Monday, July 28, 2008 | I retired from The San Diego Union-Tribune years ago, and years too early. I left after working there became no longer enjoyable. The turning point came when middle managers were deemed to be the cause of all problems there, and were not made part of the solution. New faces and high-paid consultants became the new fonts of salvation. Continuous planning was substituted for continuous improvement. Browbeating was substituted for constructive conversation.
Although the U-T’s circulation has been dropping since 2002, household penetration (the percentage of households subscribing) has been dropping since the late 1960s. On a graph you can project a straight line to zero between 1968 and 2012. The problem with a major metro like the U-T is like that of most industrial-age manufacturing plants: too much fixed overhead. Whether a single newspaper is delivered to a neighborhood or thousands, the only variable cost is that of the newsprint and ink. The fixed costs of equipment, utilities, fuel, facilities, maintenance, etc. limit the return on investment, or at least the time value of money. Long before circulation reaches zero, the cost of daily production exceeds revenues.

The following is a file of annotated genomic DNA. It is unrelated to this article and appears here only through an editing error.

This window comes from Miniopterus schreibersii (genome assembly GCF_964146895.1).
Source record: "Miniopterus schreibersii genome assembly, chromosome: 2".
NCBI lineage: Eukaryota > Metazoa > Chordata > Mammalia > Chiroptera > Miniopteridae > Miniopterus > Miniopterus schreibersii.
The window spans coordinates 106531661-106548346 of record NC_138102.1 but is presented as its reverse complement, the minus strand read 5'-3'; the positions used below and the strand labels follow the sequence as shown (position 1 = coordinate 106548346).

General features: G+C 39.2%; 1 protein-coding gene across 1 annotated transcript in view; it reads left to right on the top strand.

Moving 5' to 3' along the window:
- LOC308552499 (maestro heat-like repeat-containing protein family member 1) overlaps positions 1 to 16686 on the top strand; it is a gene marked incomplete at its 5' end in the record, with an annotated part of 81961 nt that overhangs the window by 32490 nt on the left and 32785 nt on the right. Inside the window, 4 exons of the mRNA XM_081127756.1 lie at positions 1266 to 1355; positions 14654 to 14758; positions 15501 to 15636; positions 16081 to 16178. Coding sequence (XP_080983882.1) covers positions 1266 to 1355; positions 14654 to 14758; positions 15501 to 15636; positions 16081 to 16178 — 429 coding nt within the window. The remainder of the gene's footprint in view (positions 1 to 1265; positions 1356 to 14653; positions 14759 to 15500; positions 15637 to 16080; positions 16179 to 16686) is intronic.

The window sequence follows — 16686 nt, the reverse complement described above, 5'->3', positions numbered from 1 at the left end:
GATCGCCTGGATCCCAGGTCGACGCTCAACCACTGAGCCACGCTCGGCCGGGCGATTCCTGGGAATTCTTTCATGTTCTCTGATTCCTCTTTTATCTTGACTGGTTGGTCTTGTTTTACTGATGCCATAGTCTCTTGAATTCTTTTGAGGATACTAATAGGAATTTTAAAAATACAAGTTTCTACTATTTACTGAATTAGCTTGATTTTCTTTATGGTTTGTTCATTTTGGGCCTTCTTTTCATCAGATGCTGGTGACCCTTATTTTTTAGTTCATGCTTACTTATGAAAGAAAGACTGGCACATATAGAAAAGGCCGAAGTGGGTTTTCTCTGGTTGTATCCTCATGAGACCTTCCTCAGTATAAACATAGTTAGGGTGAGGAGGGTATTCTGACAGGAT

When the variable cost of salaries is attacked through wage freezes, reduced benefits, not replacing staff and finally reduction-in-force (RIF), the inevitable result is lost talent and the further loss of the hearts and minds of employees still on the job. Lower quality leads to lower circulation which leads to lower advertising rates (based on industry standard of cost per thousand readers reached) which lead to lower revenues, which leads to more cost cuts.
The one variable not included in the above discussion is that of profits. Newspapers historically have run at obscenely high (double digit) profit margins. When owners refuse to adjust to the new reality of single digit (or less) profit margins common in most industries, they do irrational things: they kill the goose to get that last golden egg.
With all of the U-T newsstands on the streets of San Diego, one question was never effectively answered: “What would induce the tens of thousands of teens on the streets each day to pull that quarter from their pockets and put it into one of those news racks instead of into a video game machine?” A similar question might be formed for other “market segments” now not served by the U-T. The best answer the U-T consultants were able to come up with was that “those segments couldn’t be reached anyway, so why bother?”
It must be a cold comfort for the top U-T management at the helm go down with a 100+ year old company because “it can’t be done otherwise” or that “no other newspaper is doing it” or that “no one else has figured it out either.”
Bless the people behind voiceofsandiego for going online to distribute news and opinion, where costs can be controlled more effectively. Thanks too for trying new things and for having the patience to find things that work.